Plant of the Week: Plant of the Week: Acer davidii Maple, Striped Bark Maple, Snakebark Maple, Moosewood
I have a collector’s instinct and whenever conditions conspire for me to look at a group of plants in side-by-side comparisons, I can’t resist the temptation. About five years ago I assembled a collection of about eight striped bark maples here at the Botanical Garden in northwest Arkansas. In this little mini-trial I learned a lot, most of it not good.
The striped bark maples are a small group of 15-20 species of understory maples found in cooler regions of the northern hemisphere. One species, Acer pensylvanicum, is native in North America and ranges from much of eastern Canada down to Georgia at high elevations in the Appalachian chain. The other species are native to northeastern China, Korea, Japan and eastern Siberia. Moosewood is a common name for these maples and is a good indicator of the kind of habitat where they are likely to be seen in numbers.
All striped bark maples are characterized as being low branched trees in the 30-foot-tall range, with vertically striped greenish bark that is lined with white, pink or red, depending on the species and the age of the trunk. Leaves are mostly three lobed and shaped a bit like a duck’s foot but in some species, such as Acer davidii, there is no lobeing while in a few leaves will be five lobed. Fall color tend to yellow to yellow-orange, and is quite good in older, established trees.
The flowers of the snake bark maples are relatively showy and tend to be strings of half inch diameter, five petaled chartreuse blooms in drooping clusters to 6 inches long that appear after the leaves have emerged. The seeds are the typical samaras of maples.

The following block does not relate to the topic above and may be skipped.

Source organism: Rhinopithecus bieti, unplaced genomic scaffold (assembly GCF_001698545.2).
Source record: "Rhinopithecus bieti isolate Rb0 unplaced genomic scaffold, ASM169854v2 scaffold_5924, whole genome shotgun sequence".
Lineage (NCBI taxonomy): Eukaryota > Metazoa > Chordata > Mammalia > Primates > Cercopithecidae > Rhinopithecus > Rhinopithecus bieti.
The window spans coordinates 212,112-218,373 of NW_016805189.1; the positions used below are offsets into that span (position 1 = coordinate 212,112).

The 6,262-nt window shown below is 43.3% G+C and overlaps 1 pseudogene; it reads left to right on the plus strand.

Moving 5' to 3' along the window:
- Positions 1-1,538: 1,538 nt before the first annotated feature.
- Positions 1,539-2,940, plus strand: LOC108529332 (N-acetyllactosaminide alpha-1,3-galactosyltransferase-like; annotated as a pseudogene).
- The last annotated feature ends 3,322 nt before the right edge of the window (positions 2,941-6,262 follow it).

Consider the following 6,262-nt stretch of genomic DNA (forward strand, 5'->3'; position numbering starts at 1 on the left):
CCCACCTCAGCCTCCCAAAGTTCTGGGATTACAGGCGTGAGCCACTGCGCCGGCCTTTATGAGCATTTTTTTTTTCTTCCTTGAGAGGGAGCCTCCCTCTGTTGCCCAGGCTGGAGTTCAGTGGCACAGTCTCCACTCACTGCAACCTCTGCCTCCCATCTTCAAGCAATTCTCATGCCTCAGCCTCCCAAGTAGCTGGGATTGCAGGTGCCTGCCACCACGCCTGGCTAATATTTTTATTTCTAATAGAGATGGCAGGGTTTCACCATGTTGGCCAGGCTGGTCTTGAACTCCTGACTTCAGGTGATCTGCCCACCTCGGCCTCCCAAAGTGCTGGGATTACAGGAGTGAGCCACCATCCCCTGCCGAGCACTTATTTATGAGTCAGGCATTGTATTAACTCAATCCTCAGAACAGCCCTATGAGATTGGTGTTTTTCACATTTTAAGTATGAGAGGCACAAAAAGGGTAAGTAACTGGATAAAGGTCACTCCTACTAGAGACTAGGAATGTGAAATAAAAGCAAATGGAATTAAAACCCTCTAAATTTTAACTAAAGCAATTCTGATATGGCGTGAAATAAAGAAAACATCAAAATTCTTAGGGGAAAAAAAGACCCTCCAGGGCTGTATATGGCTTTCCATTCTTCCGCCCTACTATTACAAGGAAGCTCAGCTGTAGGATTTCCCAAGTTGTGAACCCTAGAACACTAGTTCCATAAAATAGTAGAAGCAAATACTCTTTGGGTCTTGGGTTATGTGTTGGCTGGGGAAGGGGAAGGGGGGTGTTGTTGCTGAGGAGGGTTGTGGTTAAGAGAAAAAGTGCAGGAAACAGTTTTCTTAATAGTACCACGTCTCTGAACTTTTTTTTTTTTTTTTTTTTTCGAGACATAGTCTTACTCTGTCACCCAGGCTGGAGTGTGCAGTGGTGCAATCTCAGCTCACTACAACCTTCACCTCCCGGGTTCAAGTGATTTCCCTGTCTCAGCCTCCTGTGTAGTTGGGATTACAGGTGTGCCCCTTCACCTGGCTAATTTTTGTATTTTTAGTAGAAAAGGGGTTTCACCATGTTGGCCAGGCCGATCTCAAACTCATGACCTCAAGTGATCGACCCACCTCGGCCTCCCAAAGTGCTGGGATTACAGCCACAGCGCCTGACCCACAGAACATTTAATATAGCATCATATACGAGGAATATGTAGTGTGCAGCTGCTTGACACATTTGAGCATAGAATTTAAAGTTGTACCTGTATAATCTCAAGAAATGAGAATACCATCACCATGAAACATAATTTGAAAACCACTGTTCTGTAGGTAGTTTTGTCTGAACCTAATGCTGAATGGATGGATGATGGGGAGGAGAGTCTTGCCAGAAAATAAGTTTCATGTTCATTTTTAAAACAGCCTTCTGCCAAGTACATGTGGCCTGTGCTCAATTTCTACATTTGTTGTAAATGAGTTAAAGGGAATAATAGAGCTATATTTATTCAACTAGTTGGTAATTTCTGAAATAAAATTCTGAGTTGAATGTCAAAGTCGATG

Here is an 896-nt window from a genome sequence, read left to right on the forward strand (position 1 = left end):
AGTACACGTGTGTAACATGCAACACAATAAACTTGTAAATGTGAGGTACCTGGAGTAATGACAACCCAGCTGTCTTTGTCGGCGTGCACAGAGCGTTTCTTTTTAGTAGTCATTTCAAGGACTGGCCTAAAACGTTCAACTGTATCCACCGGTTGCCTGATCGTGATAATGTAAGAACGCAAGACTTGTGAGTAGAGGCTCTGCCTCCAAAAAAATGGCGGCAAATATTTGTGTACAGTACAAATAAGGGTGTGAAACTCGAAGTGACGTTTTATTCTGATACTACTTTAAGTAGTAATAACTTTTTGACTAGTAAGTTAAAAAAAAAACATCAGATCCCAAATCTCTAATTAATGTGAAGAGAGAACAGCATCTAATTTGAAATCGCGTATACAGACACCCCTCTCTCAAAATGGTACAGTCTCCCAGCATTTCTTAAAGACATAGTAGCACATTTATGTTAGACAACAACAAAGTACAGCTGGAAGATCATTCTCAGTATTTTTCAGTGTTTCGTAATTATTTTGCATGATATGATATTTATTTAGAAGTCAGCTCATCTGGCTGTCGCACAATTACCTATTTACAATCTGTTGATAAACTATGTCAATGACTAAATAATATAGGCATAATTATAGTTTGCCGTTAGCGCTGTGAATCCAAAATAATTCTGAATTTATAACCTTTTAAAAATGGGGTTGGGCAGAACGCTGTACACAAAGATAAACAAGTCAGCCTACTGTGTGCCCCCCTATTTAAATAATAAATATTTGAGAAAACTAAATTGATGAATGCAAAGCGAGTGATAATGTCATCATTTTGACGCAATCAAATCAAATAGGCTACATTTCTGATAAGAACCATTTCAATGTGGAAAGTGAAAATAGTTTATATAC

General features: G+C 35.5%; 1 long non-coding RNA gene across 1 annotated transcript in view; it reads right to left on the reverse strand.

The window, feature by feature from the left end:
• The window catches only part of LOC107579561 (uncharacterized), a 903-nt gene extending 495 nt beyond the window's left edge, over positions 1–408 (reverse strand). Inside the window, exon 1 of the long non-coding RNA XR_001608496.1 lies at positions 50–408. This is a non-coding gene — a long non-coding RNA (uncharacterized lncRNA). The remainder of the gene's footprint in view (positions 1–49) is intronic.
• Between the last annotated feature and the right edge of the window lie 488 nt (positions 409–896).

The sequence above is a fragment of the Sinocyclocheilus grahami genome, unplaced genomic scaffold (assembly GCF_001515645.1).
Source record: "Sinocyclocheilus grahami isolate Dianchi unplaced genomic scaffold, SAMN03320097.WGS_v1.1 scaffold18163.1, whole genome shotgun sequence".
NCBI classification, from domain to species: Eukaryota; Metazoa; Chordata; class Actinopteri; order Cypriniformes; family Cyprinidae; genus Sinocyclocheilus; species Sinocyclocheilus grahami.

I know most of what I know about the striped bark maples from reading about them, not from studying the plants in my living collection. All but two of them died and only David’s striped bark maple seems to be really getting established and prospering.
The stressful heat and drought years of 2011 and 2012 were not good years to plant maples from the north woods of the northern hemisphere. And to make matters worse, I didn’t have enough shady locations to give them the summertime shade they need, so after two years most had simply curled up and died. While this is discouraging, it shows that unless there is a burning desire to collect there is no real reason to attempt growing these maples in the heat of the South.
Stripe barked maples could be used as small wintertime specimens near a patio or walkway. They are hardy from zones 4-7 and should only be planted where they get afternoon shade. They have poor drought and heat tolerance so careful attention to irrigation is a must.
For more information about horticulture or to see other Plant of the Week columns, visit Extension's Web site, www.uaex.edu, or contact your county extension agent. The Cooperative Extension Service is part of the U of A Division of Agriculture.
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